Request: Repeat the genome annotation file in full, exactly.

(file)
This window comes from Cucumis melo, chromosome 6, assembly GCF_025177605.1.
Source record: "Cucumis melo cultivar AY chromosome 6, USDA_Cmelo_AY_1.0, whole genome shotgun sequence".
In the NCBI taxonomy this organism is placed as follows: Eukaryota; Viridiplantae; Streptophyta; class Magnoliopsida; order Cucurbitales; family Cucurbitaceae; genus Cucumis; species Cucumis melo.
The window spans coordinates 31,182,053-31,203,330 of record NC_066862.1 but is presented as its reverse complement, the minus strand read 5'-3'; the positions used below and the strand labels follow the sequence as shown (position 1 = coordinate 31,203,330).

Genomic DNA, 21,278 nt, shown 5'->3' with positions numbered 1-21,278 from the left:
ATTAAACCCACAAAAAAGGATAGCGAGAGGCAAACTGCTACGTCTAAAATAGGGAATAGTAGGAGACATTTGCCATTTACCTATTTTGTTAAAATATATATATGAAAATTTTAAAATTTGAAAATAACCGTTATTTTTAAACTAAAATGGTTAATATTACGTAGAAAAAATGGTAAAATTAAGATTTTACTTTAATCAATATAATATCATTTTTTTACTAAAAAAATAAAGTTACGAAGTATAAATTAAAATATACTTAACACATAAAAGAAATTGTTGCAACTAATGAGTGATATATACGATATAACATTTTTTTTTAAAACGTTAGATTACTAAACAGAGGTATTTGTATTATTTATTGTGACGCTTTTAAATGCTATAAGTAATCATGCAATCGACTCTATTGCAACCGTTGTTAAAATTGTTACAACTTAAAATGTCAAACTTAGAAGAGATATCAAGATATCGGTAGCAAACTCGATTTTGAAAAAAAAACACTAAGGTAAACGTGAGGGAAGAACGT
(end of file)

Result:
This window comes from Cucumis melo, chromosome 6, assembly GCF_025177605.1.
Source record: "Cucumis melo cultivar AY chromosome 6, USDA_Cmelo_AY_1.0, whole genome shotgun sequence".
In the NCBI taxonomy this organism is placed as follows: Eukaryota; Viridiplantae; Streptophyta; class Magnoliopsida; order Cucurbitales; family Cucurbitaceae; genus Cucumis; species Cucumis melo.
The window spans coordinates 31,182,053-31,203,330 of record NC_066862.1 but is presented as its reverse complement, the minus strand read 5'-3'; the positions used below and the strand labels follow the sequence as shown (position 1 = coordinate 31,203,330).

Genomic DNA, 21,278 nt, shown 5'->3' with positions numbered 1-21,278 from the left:
ATTAAACCCACAAAAAAGGATAGCGAGAGGCAAACTGCTACGTCTAAAATAGGGAATAGTAGGAGACATTTGCCATTTACCTATTTTGTTAAAATATATATATGAAAATTTTAAAATTTGAAAATAACCGTTATTTTTAAACTAAAATGGTTAATATTACGTAGAAAAAATGGTAAAATTAAGATTTTACTTTAATCAATATAATATCATTTTTTTACTAAAAAAATAAAGTTACGAAGTATAAATTAAAATATACTTAACACATAAAAGAAATTGTTGCAACTAATGAGTGATATATACGATATAACATTTTTTTTTAAAACGTTAGATTACTAAACAGAGGTATTTGTATTATTTATTGTGACGCTTTTAAATGCTATAAGTAATCATGCAATCGACTCTATTGCAACCGTTGTTAAAATTGTTACAACTTAAAATGTCAAACTTAGAAGAGATATCAAGATATCGGTAGCAAACTCGATTTTGAAAAAAAAACACTAAGGTAAACGTGAGGGAAGAACGT